I headed first for the floor that specifically had the words, Textile Art, in its description. Keeping in mind that there is another museum in downtown Denver, the Kirkland Museum of Fine and Decorative Arts, that I would assume has a good deal of textiles in it, I did not expect to find an abundance of quilt art in the Denver Art Museum. What I found was one room with some massive traditional quilts. The quilts were amazing in their artistry and the manner of display really took your breath away.
When I think back on my visit to the Museum, one of the most outstanding points was perhaps the spaciousness of the exhibits. The Hamilton Building, which housed the King Tut exhibit, along with Western American and Modern and Contemporary art, is a unique titanium structure designed by architect Daniel Libeskind.
|Designed by Daniel Libeskind|
Another major building in the complex is a castle-like structure designed by Gio Ponti of Milan, Italy. As a result, the galleries for exhibits all allow for spacious displays which give the viewer perspective as well as the ability to get up close and appreciate individual works.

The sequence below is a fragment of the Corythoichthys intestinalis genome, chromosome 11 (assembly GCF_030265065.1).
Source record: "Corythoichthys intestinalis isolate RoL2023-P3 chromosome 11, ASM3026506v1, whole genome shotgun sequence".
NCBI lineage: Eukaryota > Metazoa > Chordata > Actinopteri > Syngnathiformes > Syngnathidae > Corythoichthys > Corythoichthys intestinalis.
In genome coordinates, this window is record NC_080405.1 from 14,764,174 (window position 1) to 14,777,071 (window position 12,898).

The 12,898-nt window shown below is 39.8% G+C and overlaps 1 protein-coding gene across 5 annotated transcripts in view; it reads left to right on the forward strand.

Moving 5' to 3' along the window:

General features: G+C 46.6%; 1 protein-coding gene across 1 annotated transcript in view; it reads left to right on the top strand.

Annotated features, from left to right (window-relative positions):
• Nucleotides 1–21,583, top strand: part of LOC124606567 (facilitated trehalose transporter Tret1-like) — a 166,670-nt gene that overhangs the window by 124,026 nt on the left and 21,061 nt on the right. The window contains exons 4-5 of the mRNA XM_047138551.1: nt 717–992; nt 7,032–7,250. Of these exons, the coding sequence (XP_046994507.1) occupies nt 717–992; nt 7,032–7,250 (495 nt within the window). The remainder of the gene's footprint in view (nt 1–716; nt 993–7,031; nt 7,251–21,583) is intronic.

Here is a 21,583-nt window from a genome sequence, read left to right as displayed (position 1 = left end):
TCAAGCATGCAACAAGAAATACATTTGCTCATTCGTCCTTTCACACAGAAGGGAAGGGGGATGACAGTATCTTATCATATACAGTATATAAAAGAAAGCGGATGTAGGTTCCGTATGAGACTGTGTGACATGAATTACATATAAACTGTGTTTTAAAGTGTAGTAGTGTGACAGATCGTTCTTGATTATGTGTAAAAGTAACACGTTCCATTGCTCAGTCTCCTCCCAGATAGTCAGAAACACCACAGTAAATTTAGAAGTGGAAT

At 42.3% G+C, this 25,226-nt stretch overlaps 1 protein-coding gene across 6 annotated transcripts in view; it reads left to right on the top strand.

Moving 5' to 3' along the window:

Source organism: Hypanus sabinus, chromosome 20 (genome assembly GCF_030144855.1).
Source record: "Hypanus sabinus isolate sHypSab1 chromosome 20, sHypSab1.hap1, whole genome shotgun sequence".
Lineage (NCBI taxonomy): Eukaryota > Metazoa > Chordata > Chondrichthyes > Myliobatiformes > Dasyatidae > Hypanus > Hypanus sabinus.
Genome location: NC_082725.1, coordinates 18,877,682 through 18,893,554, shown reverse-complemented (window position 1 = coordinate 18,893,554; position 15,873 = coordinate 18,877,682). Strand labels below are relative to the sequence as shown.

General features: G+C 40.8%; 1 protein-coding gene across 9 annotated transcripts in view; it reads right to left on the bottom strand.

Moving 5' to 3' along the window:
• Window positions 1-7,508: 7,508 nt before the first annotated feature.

|Gallery in the Asian Collection|
I found myself fascinated with intricate designs and rich colors where ever I wandered.
|An Iranian earthenware dish from the 900s|
|A section of a wooden palace facade from the Swat Valley in Pakistan from 1835.|
Wandering through the museum for the short amount of time that I had only whet my appetite for more exploration of art in Denver when I return in May for the SAQA Vision Conference!
Extra Note on Giveaway
I was taking a few minutes to just browse some of the blogs that I follow and just have to mention that Jane Sassaman is giving away a copy of Noriko Endo's new book, Confetti Landscape on her blog. Noriko's work looks amazing. Check it out if you have time!